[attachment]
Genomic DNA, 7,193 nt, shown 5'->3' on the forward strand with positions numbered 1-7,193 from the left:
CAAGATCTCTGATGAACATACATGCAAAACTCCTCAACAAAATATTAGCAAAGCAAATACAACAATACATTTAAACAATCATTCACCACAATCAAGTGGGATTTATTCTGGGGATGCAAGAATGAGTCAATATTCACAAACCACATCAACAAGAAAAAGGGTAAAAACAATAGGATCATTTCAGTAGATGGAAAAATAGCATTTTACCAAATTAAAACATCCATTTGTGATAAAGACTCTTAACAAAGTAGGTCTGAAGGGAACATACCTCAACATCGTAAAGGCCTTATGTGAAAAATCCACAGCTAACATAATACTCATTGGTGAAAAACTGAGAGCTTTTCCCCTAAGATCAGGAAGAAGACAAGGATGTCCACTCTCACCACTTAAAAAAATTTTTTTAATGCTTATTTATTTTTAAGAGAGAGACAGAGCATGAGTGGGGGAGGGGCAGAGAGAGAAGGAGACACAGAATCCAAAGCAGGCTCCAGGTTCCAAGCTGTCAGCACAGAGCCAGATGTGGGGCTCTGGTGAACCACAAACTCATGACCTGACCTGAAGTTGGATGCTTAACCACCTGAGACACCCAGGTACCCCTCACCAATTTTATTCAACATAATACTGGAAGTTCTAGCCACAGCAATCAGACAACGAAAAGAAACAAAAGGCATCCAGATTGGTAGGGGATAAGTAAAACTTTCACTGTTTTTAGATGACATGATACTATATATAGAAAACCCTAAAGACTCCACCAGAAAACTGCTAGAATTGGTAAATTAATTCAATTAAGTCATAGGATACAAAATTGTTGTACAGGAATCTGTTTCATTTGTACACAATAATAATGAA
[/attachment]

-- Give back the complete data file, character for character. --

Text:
Genomic DNA, 7,193 nt, shown 5'->3' on the forward strand with positions numbered 1-7,193 from the left:
CAAGATCTCTGATGAACATACATGCAAAACTCCTCAACAAAATATTAGCAAAGCAAATACAACAATACATTTAAACAATCATTCACCACAATCAAGTGGGATTTATTCTGGGGATGCAAGAATGAGTCAATATTCACAAACCACATCAACAAGAAAAAGGGTAAAAACAATAGGATCATTTCAGTAGATGGAAAAATAGCATTTTACCAAATTAAAACATCCATTTGTGATAAAGACTCTTAACAAAGTAGGTCTGAAGGGAACATACCTCAACATCGTAAAGGCCTTATGTGAAAAATCCACAGCTAACATAATACTCATTGGTGAAAAACTGAGAGCTTTTCCCCTAAGATCAGGAAGAAGACAAGGATGTCCACTCTCACCACTTAAAAAAATTTTTTTAATGCTTATTTATTTTTAAGAGAGAGACAGAGCATGAGTGGGGGAGGGGCAGAGAGAGAAGGAGACACAGAATCCAAAGCAGGCTCCAGGTTCCAAGCTGTCAGCACAGAGCCAGATGTGGGGCTCTGGTGAACCACAAACTCATGACCTGACCTGAAGTTGGATGCTTAACCACCTGAGACACCCAGGTACCCCTCACCAATTTTATTCAACATAATACTGGAAGTTCTAGCCACAGCAATCAGACAACGAAAAGAAACAAAAGGCATCCAGATTGGTAGGGGATAAGTAAAACTTTCACTGTTTTTAGATGACATGATACTATATATAGAAAACCCTAAAGACTCCACCAGAAAACTGCTAGAATTGGTAAATTAATTCAATTAAGTCATAGGATACAAAATTGTTGTACAGGAATCTGTTTCATTTGTACACAATAATAATGAA